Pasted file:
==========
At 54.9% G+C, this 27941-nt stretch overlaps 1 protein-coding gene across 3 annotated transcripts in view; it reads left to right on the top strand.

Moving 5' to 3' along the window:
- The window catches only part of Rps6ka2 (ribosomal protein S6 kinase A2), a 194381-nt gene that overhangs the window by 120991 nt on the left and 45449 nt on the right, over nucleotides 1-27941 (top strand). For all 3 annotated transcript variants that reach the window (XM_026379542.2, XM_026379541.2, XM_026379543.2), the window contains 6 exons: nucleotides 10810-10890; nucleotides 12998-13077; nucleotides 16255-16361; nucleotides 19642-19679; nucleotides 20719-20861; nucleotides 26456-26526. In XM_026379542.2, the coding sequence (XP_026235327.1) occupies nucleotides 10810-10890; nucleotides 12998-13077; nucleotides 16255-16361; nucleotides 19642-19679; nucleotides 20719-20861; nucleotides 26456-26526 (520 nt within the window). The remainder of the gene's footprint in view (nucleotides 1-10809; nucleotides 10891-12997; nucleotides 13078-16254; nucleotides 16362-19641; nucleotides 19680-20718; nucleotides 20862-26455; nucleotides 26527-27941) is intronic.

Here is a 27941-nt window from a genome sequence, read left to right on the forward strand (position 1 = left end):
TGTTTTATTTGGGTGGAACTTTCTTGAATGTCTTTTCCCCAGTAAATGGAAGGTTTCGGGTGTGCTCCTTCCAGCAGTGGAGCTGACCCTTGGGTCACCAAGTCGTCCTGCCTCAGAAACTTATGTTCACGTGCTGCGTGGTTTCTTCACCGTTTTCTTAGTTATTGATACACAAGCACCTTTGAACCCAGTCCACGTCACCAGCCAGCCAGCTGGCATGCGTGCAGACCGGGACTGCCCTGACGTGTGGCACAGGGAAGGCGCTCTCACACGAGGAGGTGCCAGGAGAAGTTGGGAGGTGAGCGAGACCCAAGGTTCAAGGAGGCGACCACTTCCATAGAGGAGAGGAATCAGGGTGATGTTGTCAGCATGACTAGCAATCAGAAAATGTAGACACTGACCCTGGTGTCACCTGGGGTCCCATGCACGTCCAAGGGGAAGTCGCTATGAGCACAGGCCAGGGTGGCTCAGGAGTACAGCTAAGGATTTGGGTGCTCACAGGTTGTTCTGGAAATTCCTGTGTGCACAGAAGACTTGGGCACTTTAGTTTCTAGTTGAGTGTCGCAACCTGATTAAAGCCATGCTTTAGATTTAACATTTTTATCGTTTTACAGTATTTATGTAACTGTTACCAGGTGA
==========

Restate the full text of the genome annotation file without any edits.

At 54.9% G+C, this 27941-nt stretch overlaps 1 protein-coding gene across 3 annotated transcripts in view; it reads left to right on the top strand.

Moving 5' to 3' along the window:
- The window catches only part of Rps6ka2 (ribosomal protein S6 kinase A2), a 194381-nt gene that overhangs the window by 120991 nt on the left and 45449 nt on the right, over nucleotides 1-27941 (top strand). For all 3 annotated transcript variants that reach the window (XM_026379542.2, XM_026379541.2, XM_026379543.2), the window contains 6 exons: nucleotides 10810-10890; nucleotides 12998-13077; nucleotides 16255-16361; nucleotides 19642-19679; nucleotides 20719-20861; nucleotides 26456-26526. In XM_026379542.2, the coding sequence (XP_026235327.1) occupies nucleotides 10810-10890; nucleotides 12998-13077; nucleotides 16255-16361; nucleotides 19642-19679; nucleotides 20719-20861; nucleotides 26456-26526 (520 nt within the window). The remainder of the gene's footprint in view (nucleotides 1-10809; nucleotides 10891-12997; nucleotides 13078-16254; nucleotides 16362-19641; nucleotides 19680-20718; nucleotides 20862-26455; nucleotides 26527-27941) is intronic.

Here is a 27941-nt window from a genome sequence, read left to right on the forward strand (position 1 = left end):
TGTTTTATTTGGGTGGAACTTTCTTGAATGTCTTTTCCCCAGTAAATGGAAGGTTTCGGGTGTGCTCCTTCCAGCAGTGGAGCTGACCCTTGGGTCACCAAGTCGTCCTGCCTCAGAAACTTATGTTCACGTGCTGCGTGGTTTCTTCACCGTTTTCTTAGTTATTGATACACAAGCACCTTTGAACCCAGTCCACGTCACCAGCCAGCCAGCTGGCATGCGTGCAGACCGGGACTGCCCTGACGTGTGGCACAGGGAAGGCGCTCTCACACGAGGAGGTGCCAGGAGAAGTTGGGAGGTGAGCGAGACCCAAGGTTCAAGGAGGCGACCACTTCCATAGAGGAGAGGAATCAGGGTGATGTTGTCAGCATGACTAGCAATCAGAAAATGTAGACACTGACCCTGGTGTCACCTGGGGTCCCATGCACGTCCAAGGGGAAGTCGCTATGAGCACAGGCCAGGGTGGCTCAGGAGTACAGCTAAGGATTTGGGTGCTCACAGGTTGTTCTGGAAATTCCTGTGTGCACAGAAGACTTGGGCACTTTAGTTTCTAGTTGAGTGTCGCAACCTGATTAAAGCCATGCTTTAGATTTAACATTTTTATCGTTTTACAGTATTTATGTAACTGTTACCAGGTGA